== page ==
This is so hard to answer. I think for unpublished authors it’s very difficult now. But if the author has a great voice and a story that stands out from the others, they have a good chance of finding a home with a publisher.
What’s hot and what’s not?
Not sure about this one… I think paranormal romance is hot, and paranormal YA as well. Beyond that, not sure.
Are you accepting clients of your own? Or is publishing like making sausage–something that one doesn't want to know too much about? <G> Would you like to become an agent? If so, what kinds of books would you like to handle?
Ok, the sausage analogy just made me a little queasy. <G> I am not yet accepting clients of my own. Although I had never before considered being a literary agent prior to getting this job, I think it’s a fascinating career. I love listening to Robin on the phone—no matter whether she is talking to an editor or an author, she always seems to know the right thing to say. I am trying to learn all I can, so that when I do reach the point at which I am ready to take on clients, I will hopefully have something of a clue as to what to do.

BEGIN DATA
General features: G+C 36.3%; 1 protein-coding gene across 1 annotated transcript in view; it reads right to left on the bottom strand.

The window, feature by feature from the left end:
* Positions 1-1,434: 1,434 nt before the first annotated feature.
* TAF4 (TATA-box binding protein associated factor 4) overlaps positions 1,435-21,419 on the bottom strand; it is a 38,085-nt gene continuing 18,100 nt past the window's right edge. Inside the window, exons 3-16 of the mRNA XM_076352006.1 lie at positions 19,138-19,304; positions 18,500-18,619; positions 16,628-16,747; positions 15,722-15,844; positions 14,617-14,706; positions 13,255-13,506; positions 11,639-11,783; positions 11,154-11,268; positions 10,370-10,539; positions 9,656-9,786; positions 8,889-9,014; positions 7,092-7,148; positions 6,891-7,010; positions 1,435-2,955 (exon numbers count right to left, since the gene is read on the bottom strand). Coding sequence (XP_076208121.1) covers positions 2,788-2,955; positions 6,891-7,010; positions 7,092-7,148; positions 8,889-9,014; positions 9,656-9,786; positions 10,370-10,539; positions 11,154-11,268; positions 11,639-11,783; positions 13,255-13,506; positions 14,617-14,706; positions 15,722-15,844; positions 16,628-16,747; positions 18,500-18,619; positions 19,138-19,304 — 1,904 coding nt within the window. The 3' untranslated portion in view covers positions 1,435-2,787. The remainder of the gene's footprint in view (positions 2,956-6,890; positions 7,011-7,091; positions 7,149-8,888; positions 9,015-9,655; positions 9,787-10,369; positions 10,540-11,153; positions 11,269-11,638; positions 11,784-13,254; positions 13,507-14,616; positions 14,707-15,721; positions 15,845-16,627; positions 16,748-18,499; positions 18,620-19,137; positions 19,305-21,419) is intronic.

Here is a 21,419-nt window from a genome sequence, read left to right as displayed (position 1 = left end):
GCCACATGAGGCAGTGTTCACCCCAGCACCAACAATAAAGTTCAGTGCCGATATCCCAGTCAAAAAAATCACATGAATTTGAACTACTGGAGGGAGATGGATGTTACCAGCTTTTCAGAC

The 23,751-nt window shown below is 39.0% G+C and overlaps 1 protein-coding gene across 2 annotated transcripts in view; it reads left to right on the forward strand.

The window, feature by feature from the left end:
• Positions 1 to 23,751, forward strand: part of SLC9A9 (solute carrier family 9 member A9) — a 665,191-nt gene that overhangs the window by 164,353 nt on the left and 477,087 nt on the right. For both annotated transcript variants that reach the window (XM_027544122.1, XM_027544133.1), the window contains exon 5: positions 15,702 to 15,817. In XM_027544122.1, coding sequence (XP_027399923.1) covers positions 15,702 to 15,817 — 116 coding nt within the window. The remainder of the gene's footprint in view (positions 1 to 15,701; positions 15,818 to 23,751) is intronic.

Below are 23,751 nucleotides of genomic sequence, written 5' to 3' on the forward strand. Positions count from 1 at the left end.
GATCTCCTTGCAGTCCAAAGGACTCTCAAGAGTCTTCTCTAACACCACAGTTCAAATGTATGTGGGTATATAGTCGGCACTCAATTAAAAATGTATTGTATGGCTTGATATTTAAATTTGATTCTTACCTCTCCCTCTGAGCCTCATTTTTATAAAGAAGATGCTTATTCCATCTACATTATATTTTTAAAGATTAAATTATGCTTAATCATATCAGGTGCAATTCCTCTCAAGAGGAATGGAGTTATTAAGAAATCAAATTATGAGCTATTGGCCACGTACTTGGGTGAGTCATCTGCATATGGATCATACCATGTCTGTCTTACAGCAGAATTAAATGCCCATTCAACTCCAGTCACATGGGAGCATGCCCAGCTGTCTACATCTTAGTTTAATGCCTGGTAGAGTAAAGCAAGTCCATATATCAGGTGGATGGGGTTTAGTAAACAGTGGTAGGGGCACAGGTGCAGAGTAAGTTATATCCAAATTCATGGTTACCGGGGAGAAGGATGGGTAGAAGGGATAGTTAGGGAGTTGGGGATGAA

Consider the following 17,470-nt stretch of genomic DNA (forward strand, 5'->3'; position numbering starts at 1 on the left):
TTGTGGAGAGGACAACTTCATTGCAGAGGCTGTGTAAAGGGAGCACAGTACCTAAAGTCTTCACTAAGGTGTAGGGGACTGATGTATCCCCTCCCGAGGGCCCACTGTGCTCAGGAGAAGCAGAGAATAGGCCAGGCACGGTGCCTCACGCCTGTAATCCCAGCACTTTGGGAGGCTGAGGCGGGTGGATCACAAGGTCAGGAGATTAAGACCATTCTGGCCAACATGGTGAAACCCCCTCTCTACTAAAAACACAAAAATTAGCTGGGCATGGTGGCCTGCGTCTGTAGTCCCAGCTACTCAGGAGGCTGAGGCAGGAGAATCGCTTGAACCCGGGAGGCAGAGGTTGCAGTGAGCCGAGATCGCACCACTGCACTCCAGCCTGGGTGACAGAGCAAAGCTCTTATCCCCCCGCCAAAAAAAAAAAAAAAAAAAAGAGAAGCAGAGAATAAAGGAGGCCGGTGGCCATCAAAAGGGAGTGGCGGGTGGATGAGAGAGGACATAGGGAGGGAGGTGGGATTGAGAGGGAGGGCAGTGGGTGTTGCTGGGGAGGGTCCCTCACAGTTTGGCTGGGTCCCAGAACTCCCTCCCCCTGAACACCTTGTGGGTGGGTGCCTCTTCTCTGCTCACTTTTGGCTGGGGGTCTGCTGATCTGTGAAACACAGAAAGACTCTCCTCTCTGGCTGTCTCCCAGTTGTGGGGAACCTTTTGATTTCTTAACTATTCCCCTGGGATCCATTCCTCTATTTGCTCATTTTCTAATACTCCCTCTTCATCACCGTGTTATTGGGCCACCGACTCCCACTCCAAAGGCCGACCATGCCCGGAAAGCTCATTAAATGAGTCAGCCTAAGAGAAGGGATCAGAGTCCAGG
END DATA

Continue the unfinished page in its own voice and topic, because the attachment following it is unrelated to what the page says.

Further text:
I would love to work with the kinds of books I love to read, which would be romance, YA, fantasy, and thrillers.
Favorite non-client books/authors:
Anne Bishop’s The Black Jewels series, Juliet Marillier’s Sevenwaters series, Sherrilyn Kenyon’s DarkHunters series, P.C. & Kristin Cast’s House of Night series, Lynn Kurland, Suzanne Brockmann, Harry Potter series, The Lord of the Rings, Nora Roberts (especially her trilogies), Vince Flynn.
Query pet peeves:
People who don’t take the time to do some research before querying. For example, why are you sending your self-help proposal to someone who represents commercial fiction? It’s a waste of time on both sides.
Email submissions that are blasted out to every agent on the planet, especially ones directing me to check their website for more info. Similarly, don’t query every agent in the same company. We often help sort the mail, and we can see when the same person is querying every agent. If you get a turn-down from one, then you may feel free to try another.
Queries that come without a SASE or an email address for a reply (and please don’t use those tiny 3×5 envelopes!)
Queries that don’t include the title of the work being queried, or have it buried somewhere so that we can’t easily find it.
When authors who queried once before don’t mention that they’ve done so in their query. We have databases (and very good memories!)—tell us you queried before and have a new project!
For those of you who would like to know more about Beth’s daily job activities or the agency’s submission policies, check out her blog on the Romance Vagabonds. http://www.romancevagabonds.com/?p=1405 It’s wonderfully insightful and fun to read. Beth will be here today dropping in to answer questions–so have fun!